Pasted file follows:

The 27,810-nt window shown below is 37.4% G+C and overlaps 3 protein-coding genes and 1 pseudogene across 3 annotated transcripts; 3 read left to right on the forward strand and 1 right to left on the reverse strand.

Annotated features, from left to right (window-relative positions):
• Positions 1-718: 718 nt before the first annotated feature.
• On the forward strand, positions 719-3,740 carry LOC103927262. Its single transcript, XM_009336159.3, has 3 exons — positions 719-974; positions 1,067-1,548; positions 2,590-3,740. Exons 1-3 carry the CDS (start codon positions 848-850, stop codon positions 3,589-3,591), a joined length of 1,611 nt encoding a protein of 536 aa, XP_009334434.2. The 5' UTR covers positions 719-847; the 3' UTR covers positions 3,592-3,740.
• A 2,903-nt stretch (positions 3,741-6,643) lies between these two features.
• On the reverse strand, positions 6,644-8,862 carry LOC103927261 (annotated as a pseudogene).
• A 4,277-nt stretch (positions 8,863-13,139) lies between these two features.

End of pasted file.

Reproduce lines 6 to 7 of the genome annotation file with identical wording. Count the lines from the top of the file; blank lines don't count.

• On the reverse strand, positions 6,644-8,862 carry LOC103927261 (annotated as a pseudogene).
• A 4,277-nt stretch (positions 8,863-13,139) lies between these two features.